A&E

Majestic Repertory continues its revolutionary season with ‘Animal Farm’

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Animal Farm
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“All animals are equal, but some animals are more equal than others.” So say the pigs in George Orwell’s classic novella Animal Farm. You might remember the story of revolutionary livestock from required high school reading, but you haven’t experienced Animal Farm quite this way before.

This edgy musical stage adaptation features four songs and actors dressed as animals kicking around a giant dirt pit ... really. For this play, the black box theater has been transformed into a farmyard using 256 cubic feet of coconut soil. “The dirt pit allows the characters to get dirtier and dirtier as their revolution evolves and devolves,” says Troy Heard, Majestic Repertory Theatre’s artistic director and the director of Animal Farm. There’s also a metal water trough, which the animals use. “Watch out for the splash zone,” Heard jokes.

“All the shows this season were themed around ‘revolution,’” Heard says. Other plays this season included Hair, An Octoroon and Marie Antoinette. “The endurance of the tale exceeds Orwell’s allegory of the 1917 Russian Revolution. Every country experiencing a despotic government turns to it. There’s a reason China banned it this week.”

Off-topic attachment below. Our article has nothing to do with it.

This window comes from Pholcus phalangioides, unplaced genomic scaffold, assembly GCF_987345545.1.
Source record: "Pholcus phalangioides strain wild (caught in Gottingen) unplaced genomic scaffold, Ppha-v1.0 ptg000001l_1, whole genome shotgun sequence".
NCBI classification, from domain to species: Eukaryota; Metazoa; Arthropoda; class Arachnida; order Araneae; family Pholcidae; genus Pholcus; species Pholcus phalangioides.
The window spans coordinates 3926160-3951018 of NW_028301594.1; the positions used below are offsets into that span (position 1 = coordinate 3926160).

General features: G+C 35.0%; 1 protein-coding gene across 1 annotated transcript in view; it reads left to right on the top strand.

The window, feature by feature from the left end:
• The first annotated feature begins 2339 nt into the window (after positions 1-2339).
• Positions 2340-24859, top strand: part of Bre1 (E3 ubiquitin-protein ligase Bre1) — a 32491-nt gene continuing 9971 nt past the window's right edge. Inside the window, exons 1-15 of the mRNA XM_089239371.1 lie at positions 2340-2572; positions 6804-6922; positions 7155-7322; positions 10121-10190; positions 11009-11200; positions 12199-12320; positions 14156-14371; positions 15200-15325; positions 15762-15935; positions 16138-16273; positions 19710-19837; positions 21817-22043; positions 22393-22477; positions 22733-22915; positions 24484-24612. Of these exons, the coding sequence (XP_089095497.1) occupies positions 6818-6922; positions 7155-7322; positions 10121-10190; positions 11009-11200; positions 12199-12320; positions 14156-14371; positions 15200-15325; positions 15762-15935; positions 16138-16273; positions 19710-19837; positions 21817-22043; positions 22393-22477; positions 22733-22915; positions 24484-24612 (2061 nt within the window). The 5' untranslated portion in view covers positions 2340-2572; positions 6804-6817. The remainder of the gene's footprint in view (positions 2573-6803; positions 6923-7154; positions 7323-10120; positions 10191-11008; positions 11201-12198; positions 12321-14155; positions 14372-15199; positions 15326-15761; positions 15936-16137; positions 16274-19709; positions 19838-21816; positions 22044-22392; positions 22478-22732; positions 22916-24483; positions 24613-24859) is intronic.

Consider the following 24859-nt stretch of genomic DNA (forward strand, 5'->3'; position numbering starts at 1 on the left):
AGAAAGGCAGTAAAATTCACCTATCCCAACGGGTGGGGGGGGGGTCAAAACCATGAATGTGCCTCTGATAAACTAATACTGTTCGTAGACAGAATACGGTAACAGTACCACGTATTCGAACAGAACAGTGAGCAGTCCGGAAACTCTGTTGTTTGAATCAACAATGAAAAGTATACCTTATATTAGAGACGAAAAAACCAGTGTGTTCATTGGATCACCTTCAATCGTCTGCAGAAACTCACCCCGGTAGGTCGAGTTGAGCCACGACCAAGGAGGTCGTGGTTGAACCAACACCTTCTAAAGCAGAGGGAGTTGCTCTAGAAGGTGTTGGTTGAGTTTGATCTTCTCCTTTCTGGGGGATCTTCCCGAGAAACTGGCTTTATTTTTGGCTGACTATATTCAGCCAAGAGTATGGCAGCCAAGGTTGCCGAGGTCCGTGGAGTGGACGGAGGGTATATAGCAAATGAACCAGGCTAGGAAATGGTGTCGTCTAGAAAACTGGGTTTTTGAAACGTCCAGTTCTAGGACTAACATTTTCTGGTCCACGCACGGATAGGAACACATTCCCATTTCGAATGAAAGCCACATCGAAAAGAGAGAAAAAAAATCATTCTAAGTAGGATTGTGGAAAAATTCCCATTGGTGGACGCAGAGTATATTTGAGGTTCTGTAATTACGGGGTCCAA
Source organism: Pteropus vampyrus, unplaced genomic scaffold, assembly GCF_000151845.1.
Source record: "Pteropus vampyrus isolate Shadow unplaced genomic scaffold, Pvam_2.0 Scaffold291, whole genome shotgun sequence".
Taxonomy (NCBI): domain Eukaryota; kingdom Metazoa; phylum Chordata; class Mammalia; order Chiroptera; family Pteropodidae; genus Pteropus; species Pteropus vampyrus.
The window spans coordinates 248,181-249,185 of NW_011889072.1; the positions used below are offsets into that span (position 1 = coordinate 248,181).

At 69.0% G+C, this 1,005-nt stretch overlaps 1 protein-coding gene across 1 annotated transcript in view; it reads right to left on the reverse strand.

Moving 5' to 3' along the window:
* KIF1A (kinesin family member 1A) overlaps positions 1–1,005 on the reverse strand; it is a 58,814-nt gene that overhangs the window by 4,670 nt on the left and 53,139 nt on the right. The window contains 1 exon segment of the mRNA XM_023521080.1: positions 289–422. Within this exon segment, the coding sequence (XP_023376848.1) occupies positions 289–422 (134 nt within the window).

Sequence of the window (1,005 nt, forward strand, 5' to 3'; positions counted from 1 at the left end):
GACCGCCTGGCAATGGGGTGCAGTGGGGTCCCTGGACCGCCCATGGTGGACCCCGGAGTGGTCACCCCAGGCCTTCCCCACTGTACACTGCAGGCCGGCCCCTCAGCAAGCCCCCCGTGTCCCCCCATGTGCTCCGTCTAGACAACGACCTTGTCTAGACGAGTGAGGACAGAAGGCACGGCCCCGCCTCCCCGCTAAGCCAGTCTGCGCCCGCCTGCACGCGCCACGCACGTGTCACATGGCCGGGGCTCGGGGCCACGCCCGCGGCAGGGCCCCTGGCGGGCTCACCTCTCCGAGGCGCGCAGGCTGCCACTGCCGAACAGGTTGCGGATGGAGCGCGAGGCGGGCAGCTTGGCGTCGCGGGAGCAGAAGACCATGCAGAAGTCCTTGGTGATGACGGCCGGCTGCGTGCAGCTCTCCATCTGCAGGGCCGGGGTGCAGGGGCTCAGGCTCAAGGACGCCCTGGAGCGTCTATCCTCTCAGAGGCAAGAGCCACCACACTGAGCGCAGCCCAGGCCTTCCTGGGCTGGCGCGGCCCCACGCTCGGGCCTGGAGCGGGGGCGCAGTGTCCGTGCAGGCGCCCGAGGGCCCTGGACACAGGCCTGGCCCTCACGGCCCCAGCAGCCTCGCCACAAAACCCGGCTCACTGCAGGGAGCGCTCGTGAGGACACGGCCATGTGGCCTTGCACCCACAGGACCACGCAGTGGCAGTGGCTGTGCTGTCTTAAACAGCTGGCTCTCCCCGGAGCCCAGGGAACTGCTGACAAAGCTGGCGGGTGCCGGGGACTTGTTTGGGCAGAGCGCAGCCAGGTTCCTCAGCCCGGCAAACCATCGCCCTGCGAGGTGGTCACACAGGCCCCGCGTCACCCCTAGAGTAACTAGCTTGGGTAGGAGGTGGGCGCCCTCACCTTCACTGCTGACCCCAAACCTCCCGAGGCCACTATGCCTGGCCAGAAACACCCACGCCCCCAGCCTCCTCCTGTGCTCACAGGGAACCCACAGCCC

Heard says audience response to the season’s theme has been “terrific.” “I like to cross the line into political commentary through my art,” Heard says, “but it has to be delivered in an entertaining shell.”

So exactly how do the animal costumes work? They’re more impressionistic than realistic, necessary for the actors to play their roles and move about the stage. The actors who play horses use poles to evoke equine legs; pigs get pig noses but stand upright. Most of the stage magic comes through animal mannerisms and gestures. Regg Davidson—who plays Moses, an evangelical raven—has spent the last several months observing birds outside whenever he sees them. So what has he learned about ravens? “They have an attitude, and they’re very regal.”

“It’s more fun to play an animal than a human,” says Davidson, who describes his character as a clever, fast-talking opportunist. “I’m able to move my arms, describe things with my head movement … my wings. I get to be a little bit more dramatic.”

ANIMAL FARM Through June 3; Thursday-Sunday, various times; $15-$25. 1217 S. Main Street, 702-423-6366.

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